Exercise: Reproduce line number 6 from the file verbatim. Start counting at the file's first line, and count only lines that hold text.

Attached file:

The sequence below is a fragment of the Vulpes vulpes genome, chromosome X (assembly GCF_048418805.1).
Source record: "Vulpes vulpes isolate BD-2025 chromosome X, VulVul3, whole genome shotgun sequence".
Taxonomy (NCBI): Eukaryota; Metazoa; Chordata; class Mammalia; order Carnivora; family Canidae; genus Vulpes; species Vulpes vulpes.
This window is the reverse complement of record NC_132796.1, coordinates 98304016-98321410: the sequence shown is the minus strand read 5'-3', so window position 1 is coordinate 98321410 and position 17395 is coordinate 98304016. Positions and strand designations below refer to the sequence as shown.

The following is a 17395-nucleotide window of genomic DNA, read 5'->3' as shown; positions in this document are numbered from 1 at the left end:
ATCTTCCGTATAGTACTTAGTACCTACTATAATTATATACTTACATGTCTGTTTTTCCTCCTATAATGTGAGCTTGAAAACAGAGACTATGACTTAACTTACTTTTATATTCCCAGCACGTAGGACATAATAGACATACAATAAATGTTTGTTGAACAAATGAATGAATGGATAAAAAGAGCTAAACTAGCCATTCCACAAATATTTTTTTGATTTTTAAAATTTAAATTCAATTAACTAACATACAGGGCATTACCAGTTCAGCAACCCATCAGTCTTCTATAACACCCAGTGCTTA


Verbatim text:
ATCTTCCGTATAGTACTTAGTACCTACTATAATTATATACTTACATGTCTGTTTTTCCTCCTATAATGTGAGCTTGAAAACAGAGACTATGACTTAACTTACTTTTATATTCCCAGCACGTAGGACATAATAGACATACAATAAATGTTTGTTGAACAAATGAATGAATGGATAAAAAGAGCTAAACTAGCCATTCCACAAATATTTTTTTGATTTTTAAAATTTAAATTCAATTAACTAACATACAGGGCATTACCAGTTCAGCAACCCATCAGTCTTCTATAACACCCAGTGCTTA